BARNES, P. J., MCMILLIAN and MERCIER, JJ.
Goodwin was charged by accusation in the Superior Court of
Hall County with obtaining a controlled substance by theft
(hydrocodone) (Count 1) and misdemeanor theft by taking of
tramadol (Count 2). Following a bench trial, Goodwin was
found guilty of both offenses, and she appealed the judgment
of conviction and sentence entered on those verdicts. In Case
No. A15A2213 ("Goodwin I"), this Court
reversed Goodwin's conviction on Count 1, because Goodwin
had not waived formal indictment of that offense, a felony,
and indictment was required pursuant to OCGA § 17-7-70
(a). Thus, we found that the Superior Court of Hall County
did not have jurisdiction over that offense. We affirmed
Goodwin's conviction on Count 2.
State subsequently indicted Goodwin for obtaining a
controlled substance by theft (hydrocodone), with the
charging language in the indictment being identical to that
in Count 1 in the former accusation. Goodwin filed a Plea in
Bar and Motion to Dismiss the Indictment, which the trial
court denied. Goodwin appeals, contending that the
"subsequent prosecution is barred by the procedural
aspect of the double jeopardy provisions of the U.S. and
Georgia Constitutions contained in OCGA §§ 16-1-7
and 16-1-8, and by the principle of resjudicata." For
the reasons that follow, we agree that subsequent prosecution
of this offense is barred, and reverse the trial court's
denial of Goodwin's plea in bar.
reviewing a trial court's ruling on a motion for plea in
bar, where the evidence is uncontroverted and no question is
presented regarding the credibility of witnesses, we review
de novo the trial court's application of the law to the
undisputed facts." Pierce v. State, 294 Ga.
842, 843 (1) (755 S.E.2d 732) (2014).
The United States and Georgia Constitutions proscribe a
defendant's being twice placed in jeopardy for the same
offense. United States Constitution, Fifth Amendment; Georgia
Constitution, Art. I, Sec. I, Par. XVIII. O.C.G.A.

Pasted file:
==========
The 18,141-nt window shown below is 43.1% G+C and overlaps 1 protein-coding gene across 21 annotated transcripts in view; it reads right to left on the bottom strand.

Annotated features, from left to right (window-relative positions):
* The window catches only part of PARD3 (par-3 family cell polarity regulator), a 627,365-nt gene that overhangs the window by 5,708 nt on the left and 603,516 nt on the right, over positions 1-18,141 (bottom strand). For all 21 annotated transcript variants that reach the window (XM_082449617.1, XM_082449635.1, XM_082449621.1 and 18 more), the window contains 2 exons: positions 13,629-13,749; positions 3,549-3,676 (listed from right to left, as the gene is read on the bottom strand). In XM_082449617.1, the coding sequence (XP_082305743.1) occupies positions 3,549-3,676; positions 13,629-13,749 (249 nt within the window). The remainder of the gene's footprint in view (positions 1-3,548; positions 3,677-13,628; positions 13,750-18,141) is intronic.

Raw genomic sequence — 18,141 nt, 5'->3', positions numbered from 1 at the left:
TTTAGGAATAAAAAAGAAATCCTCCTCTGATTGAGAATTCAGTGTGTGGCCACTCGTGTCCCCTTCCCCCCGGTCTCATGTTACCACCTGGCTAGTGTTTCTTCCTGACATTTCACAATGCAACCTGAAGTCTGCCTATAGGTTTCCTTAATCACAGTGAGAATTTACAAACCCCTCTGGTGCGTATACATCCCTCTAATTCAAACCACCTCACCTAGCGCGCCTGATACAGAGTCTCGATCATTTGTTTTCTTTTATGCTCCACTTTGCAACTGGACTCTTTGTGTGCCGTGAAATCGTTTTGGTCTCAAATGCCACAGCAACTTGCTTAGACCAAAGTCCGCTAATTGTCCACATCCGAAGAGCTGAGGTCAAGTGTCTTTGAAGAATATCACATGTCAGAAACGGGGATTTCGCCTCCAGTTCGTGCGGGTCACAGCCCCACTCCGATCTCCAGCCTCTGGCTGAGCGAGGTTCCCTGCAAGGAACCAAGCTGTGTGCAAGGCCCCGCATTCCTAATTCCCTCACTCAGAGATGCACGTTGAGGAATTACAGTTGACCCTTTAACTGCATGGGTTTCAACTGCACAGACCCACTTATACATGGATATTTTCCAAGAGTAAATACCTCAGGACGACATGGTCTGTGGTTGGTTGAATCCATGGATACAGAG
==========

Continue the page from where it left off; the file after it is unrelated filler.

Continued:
§§ 16-1-6, 16-1-7, and 16-1-8 extend the
proscription of double jeopardy beyond those constitutional
limits by placing limitations upon multiple prosecutions,
convictions and punishments for the same criminal conduct.
Stone v. State, 166 Ga.App. 245 (1) (304 S.E.2d 94)
State v. Martin, 173 Ga.App. 370 (326 S.E.2d 558)
These statutory provisions distinguish between two aspects of
double jeopardy - first, limitations upon multiple
prosecutions for crimes arising from the same conduct
(referred to as the procedural bar of double
jeopardy); and, second, limitations upon multiple convictions
or punishments that may be imposed for such crimes (referred
to as the substantive bar of double jeopardy).
Stephens v. Hopper, 241 Ga. 596, 598-599 (1) (247
S.E.2d 92) (1978) (discussing former OCGA §§
26-505, 26-506, 26-507).
§ 16-1-8 (b) provides, in pertinent part, that:
[a] prosecution is barred if the accused was formerly
prosecuted for a different crime or for the same crime based
on upon different facts, if such former prosecution: (1)
Resulted in either a conviction or an acquittal and the
subsequent prosecution is for a crime for which the accused
could have been convicted on the former prosecution, is for a
crime with which the accused should have been charged on the
former prosecution (unless the court ordered a separate trial
of such charge), or is for a crime which involves the same
conduct, unless each prosecution requires proof of a fact not
required on the other prosecution or unless the crime was not
consummated when the former trial began.
OCGA § 16-1-8 (d) provides, in pertinent part, that:
[a] prosecution is not barred within the meaning of [OCGA
§ 16-1-8] if: (1) The former prosecution was before a
court which lacked jurisdiction over the accused or the
crime; or (2) Subsequent proceedings resulted in the
invalidation, setting aside, reversal, or vacating of the
conviction, unless the accused was thereby adjudged not
guilty or unless there was a finding that the evidence did
not authorize the verdict.
OCGA § 16-1-7 (b) pertinently provides that "[i]f
the several crimes arising from the same conduct are known to
the proper prosecuting officer at the time of commencing the
prosecution and are within the jurisdiction of a single